gms | German Medical Science

102. Jahrestagung der DOG

Deutsche Ophthalmologische Gesellschaft e. V.

23. bis 26.09.2004, Berlin

Diabetic retinopathy in Kenya: challenges and perspectives for VISION 2020: results from the Diabetic Retinopathy Project at the Department of Ophthalmology, University of Nairobi, Kenya

Meeting Abstract

  • corresponding author K. H. M. Kollmann - Department of Ophthalmology, Nairobi, Kenia
  • H. S. Adala - Department of Ophthalmology, Nairobi, Kenia
  • H. C. Gäckle - Department of Ophthalmology, Nairobi, Kenia
  • P. V. Choksey - Department of Ophthalmology, Nairobi, Kenia
  • M. M. Kariuki - Department of Ophthalmology, Nairobi, Kenia
  • S. Gichuhi - Department of Ophthalmology, Nairobi, Kenia
  • A. K. Githeko - Department of Ophthalmology, Nairobi, Kenia
  • H. E. Nkumbe - Department of Ophthalmology, Nairobi, Kenia

Evidenzbasierte Medizin - Anspruch und Wirklichkeit. 102. Jahrestagung der Deutschen Ophthalmologischen Gesellschaft. Berlin, 23.-26.09.2004. Düsseldorf, Köln: German Medical Science; 2004. Doc04dogSO.08.06

Die elektronische Version dieses Artikels ist vollständig und ist verfügbar unter: http://www.egms.de/de/meetings/dog2004/04dog487.shtml

Veröffentlicht: 22. September 2004

© 2004 Kollmann et al.
Dieser Artikel ist ein Open Access-Artikel und steht unter den Creative Commons Lizenzbedingungen (http://creativecommons.org/licenses/by-nc-nd/3.0/deed.de). Er darf vervielf&aauml;ltigt, verbreitet und &oauml;ffentlich zug&aauml;nglich gemacht werden, vorausgesetzt dass Autor und Quelle genannt werden.


Gliederung

Text

Objective

With worldwide estimated 2,5 million blind people diabetic retinopathy emerges as the 4th leading cause of avoidable blindness accounting for approximately 5% of blindness. While it is the No.1 cause of avoidable blindness for the working population in the industrialized world it is said to account for 5-10% of blindness in intermediate economies. For developing countries no sufficient data are available. However, anecdotal observation and preliminary studies indicate that it is an increasing problem.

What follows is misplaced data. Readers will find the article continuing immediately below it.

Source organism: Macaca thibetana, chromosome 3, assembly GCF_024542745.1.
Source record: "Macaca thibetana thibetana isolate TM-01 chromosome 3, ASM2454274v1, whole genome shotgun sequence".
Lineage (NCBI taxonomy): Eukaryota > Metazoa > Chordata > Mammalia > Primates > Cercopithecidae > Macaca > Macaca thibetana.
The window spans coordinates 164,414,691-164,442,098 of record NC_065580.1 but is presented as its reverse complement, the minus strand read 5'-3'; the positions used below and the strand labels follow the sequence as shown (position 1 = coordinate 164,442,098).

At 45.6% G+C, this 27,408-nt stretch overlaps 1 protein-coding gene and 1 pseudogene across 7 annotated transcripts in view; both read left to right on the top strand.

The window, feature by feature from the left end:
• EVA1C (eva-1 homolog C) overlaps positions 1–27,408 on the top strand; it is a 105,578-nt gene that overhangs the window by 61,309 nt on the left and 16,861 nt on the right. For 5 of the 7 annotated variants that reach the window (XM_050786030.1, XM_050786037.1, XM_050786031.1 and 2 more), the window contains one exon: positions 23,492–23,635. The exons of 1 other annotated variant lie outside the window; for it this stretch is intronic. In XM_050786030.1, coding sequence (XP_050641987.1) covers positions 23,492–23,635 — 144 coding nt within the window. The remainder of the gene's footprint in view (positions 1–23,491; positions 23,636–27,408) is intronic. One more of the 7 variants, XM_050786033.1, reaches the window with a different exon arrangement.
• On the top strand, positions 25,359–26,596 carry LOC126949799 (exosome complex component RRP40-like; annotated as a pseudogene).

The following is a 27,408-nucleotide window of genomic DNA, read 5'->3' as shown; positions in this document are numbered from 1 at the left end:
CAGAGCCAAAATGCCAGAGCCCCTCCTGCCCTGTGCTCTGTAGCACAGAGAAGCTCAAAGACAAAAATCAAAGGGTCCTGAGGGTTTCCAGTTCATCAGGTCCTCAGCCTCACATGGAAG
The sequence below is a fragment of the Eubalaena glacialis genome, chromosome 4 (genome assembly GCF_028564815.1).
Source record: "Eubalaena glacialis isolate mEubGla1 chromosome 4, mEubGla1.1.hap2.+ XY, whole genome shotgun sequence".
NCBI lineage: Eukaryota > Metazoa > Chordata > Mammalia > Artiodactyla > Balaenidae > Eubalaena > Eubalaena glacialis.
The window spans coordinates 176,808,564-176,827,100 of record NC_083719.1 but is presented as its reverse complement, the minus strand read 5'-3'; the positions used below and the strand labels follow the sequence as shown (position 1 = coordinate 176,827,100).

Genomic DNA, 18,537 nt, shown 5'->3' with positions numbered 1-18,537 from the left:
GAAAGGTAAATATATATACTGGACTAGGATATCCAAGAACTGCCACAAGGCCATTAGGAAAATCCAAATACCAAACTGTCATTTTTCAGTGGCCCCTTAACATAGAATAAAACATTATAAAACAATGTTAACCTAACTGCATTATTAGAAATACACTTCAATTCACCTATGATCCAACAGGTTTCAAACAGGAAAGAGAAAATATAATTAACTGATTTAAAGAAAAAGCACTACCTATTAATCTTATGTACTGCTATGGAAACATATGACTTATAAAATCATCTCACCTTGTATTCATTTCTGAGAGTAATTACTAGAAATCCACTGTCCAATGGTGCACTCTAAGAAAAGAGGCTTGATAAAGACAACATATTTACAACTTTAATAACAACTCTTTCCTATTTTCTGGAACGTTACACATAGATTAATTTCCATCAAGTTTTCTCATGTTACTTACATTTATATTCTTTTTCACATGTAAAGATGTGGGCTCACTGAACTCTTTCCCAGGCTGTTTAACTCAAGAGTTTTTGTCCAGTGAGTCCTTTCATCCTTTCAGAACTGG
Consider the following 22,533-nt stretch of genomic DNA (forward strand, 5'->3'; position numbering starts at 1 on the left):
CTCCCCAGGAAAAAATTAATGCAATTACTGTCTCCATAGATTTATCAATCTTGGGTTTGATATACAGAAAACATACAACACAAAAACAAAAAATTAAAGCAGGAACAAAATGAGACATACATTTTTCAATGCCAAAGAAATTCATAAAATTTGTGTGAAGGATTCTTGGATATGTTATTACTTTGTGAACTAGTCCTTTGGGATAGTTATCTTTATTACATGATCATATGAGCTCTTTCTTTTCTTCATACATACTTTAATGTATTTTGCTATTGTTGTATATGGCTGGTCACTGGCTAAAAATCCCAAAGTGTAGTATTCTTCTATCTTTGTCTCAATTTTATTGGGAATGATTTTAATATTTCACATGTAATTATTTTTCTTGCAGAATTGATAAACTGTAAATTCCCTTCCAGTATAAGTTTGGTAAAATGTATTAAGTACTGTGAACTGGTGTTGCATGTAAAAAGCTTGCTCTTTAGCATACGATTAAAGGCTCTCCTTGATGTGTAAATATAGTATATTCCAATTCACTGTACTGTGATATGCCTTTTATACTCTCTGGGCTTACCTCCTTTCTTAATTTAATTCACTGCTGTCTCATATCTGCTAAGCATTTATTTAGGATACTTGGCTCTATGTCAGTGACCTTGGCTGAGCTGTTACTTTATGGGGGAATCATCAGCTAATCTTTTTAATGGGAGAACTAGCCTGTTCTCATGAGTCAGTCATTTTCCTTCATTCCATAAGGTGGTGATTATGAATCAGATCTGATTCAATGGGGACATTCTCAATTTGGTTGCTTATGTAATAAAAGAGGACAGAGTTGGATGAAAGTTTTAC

Methods

To address the need for improved data on the magnitude and pattern of diabetic retinopathy in Kenya and to prepare adequately for this upcoming problem, in 1997 a Diabetic Retinopathy Project Kenya was initiated at the Department of Ophthalmology, University of Nairobi, initially with financial support from the Hannelore Zimmermann Foundation.

Results

In consecutive studies the situation for a major referral hospital in Nairobi and for diabetic programmes in rural Kenya where examined with the following major results (extracts):

1. Urban national referral hospital (N = 601, patients attending medical clinic for diabetics): 49.8% had diabetic retinopathy; 82% had no previous eye examination and 48.6% of DR patients needed some sort of treatment. 19.7% had blinding conditions (13.4% csME, 6.3% PDR)

2. Rural clinics / hospitals (N = 410, patients attending medical clinics for diabetics): 18.3% had diabetic retinopathy; 4.9% had blinding conditions (4.5% csME, 0.4% PDR)

3. Urban national referral hospital (N = 71, newly diagnosed diabetics attending medical clinic): 30.4% had diabetic retinopathy, 12.5% had blinding conditions (8.2 csME, 4.3 PDR)

4. Peri-urban referral hospital (N = 50, patients attending medical clinic for diabetics): Prevalence of Primary Open Angle Glaucoma (32%) and Ocular Hypertension (14%) where found to be significantly higher in black Kenyan diabetics than reported from similar studies in Caucasians. Most of the patients with POAG or OH did not show any DR.

Conclusions

These data provide evidence of diabetic retinopathy as an emerging problem for East Africa. The results, together with other data from the Diabetic Retinopathy Project, will be discussed with the aim to assist in developing appropriate VISION 2020 strategies for Kenya and the region.